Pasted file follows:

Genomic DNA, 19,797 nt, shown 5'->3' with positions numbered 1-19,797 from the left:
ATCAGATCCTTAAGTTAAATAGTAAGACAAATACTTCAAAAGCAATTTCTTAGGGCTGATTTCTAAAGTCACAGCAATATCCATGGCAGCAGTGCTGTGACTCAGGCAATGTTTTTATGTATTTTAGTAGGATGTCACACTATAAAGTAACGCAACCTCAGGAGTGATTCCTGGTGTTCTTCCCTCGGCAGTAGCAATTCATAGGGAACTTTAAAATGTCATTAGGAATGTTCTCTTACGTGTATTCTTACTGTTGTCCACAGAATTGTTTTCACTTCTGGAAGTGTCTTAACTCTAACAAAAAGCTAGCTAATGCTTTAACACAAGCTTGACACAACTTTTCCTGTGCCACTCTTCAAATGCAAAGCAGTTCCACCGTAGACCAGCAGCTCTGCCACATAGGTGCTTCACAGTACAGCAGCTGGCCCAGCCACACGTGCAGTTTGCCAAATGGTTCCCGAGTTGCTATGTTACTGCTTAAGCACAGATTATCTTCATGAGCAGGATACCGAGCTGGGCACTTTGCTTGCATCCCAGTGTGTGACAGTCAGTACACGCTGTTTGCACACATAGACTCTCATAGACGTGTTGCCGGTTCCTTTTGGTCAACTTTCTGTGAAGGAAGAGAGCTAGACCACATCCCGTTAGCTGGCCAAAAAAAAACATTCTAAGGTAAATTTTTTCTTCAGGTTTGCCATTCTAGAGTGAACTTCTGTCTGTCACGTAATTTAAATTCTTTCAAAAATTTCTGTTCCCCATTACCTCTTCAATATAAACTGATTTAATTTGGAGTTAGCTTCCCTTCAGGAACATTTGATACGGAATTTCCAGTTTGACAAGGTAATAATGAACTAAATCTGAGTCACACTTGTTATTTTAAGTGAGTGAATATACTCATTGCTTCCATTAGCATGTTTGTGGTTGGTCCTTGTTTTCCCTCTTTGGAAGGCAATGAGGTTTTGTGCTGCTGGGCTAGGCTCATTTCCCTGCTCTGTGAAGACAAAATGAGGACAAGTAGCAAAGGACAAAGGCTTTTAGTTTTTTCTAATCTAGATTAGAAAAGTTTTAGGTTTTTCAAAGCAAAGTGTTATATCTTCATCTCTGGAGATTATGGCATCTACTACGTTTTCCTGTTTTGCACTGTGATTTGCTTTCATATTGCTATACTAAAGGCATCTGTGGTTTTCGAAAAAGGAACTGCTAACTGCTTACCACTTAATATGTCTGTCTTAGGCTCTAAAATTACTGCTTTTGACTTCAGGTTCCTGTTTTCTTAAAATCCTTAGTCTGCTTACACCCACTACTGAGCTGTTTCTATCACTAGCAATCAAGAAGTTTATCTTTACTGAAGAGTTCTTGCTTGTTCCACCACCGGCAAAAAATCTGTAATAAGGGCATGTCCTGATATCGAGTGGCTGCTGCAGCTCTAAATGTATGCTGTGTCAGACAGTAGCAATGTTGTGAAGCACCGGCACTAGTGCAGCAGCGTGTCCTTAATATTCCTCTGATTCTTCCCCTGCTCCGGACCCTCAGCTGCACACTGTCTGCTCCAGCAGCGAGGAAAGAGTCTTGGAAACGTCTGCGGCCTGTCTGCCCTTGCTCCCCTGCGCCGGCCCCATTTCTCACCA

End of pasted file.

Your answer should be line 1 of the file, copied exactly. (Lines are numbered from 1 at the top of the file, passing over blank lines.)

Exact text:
Genomic DNA, 19,797 nt, shown 5'->3' with positions numbered 1-19,797 from the left: